BEIRUT: Progressive Socialist Party leader MP Walid Jumblatt vowed Thursday to close the controversial Naameh landfill by 2015, as he urged protesters to end the blockade around Lebanon’s largest waste dump.
“As the situation in the Naameh landfill has reached unprecedented levels of environmental risks ... we vow to close the landfill once and for all by the end of the extended contract of [Sukleen] on Jan. 17, 2015,” Jumblatt said in a statement.
He pledged that his National Struggle Front bloc would find alternatives to the Naameh landfill and would follow up on the file until the formation of a government.
Some 100 activists have been blocking the road leading to the landfill for several days to protest what they called unlivable conditions around the dump.
After Sukleen trucks were no longer able to reach Naameh, waste began to pile up in the Beirut area.
Protesters say the landfill has been filled beyond capacity and is ruining the environment, as well as making residents sick.
Jumblatt said he understood the demands of protesters but urged them “to immediately reopen the road because the country does not need more trouble, especially given that major political and security developments are taking place.”
Speaking at a joint session Thursday with the Committees of Public Works, Transportation, Energy, Water and Environment, MP Akram Shehayeb called for the appointment of a reliable environment and health consultant to perform a complete study on the impact of the landfill on public health.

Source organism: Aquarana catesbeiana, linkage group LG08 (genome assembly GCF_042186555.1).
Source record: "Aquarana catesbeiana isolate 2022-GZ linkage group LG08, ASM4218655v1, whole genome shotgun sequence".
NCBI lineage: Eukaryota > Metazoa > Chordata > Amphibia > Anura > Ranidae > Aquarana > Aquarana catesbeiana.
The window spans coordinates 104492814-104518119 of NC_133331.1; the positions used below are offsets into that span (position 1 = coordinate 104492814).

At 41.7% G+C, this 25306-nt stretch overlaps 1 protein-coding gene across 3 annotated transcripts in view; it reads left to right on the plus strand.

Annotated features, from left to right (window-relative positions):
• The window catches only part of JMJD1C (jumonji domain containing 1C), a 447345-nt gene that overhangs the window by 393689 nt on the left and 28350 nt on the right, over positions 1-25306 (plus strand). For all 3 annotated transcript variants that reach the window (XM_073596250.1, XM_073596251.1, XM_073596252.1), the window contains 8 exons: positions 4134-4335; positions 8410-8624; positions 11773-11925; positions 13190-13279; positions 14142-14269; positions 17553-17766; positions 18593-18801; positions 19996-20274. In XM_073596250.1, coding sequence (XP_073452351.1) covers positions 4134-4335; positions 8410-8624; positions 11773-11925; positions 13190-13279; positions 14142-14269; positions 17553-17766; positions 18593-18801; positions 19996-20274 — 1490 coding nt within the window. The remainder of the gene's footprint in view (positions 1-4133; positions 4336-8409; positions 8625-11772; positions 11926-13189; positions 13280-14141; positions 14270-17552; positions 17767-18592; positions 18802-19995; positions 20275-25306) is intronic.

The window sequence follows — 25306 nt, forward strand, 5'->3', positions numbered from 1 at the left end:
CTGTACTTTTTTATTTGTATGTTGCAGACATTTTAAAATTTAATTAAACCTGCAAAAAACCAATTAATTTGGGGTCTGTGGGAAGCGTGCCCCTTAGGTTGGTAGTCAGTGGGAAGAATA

Shehayeb also urged that a project be undertaken to generate electricity from the landfill for surrounding neighborhoods.
Also at the joint committee session, Future MP Mohammad Qabbani voiced support for the residents of the affected areas and called for the closure of the landfill by next year.
Separately, Lebanese Democratic Party leader Talal Arslan stressed the need for a plan to close down the landfill for good and have the Council for Development and Reconstruction propose an alternative dumpsite outside of Chouf and Aley.
The Lebanese Environment Movement also released a statement calling for the closure of the landfill by Jan. 17, 2015, and saying that the issue was not being taken seriously enough.
“The Lebanese Environment Movement deplores the lack of seriousness concerning the Lebanese landfill file,” it said, pointing to a meeting that took place a few days ago between caretaker Interior Minister Marwan Charbel and CDR President Nabil Jisr.
“The Lebanese Environment Movement regrets the doubts that call into question the extent of the impact of the landfill on public health,” the statement added.
It said it held the government directly responsible for the failure of talks and the formation of a contingency plan, vowing to continue providing support to the families and residents of the affected areas.
The organization called on the government to use the landfill only for biodegradable waste and create a monitoring committee consisting of representatives from civil society and the affected municipalities.
The union of the municipalities around Naameh held a meeting Thursday to follow up on the issue, expressing its “firm position to close the landfill for good,” according to a statement.